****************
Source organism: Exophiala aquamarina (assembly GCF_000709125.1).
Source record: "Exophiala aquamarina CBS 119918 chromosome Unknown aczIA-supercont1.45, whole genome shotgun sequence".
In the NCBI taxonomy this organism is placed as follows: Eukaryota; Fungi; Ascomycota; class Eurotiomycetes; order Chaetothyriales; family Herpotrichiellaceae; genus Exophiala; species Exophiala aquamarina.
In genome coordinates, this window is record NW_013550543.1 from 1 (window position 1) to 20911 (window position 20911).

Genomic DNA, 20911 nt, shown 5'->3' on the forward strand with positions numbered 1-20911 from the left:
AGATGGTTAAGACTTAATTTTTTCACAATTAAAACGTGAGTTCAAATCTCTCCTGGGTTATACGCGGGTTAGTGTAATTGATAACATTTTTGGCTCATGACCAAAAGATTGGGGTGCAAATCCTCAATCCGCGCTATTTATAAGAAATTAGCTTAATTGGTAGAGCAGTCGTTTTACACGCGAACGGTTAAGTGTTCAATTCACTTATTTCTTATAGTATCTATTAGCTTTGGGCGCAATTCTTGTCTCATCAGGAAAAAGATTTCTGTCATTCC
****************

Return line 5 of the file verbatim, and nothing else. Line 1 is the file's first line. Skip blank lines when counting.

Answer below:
Genomic DNA, 20911 nt, shown 5'->3' on the forward strand with positions numbered 1-20911 from the left: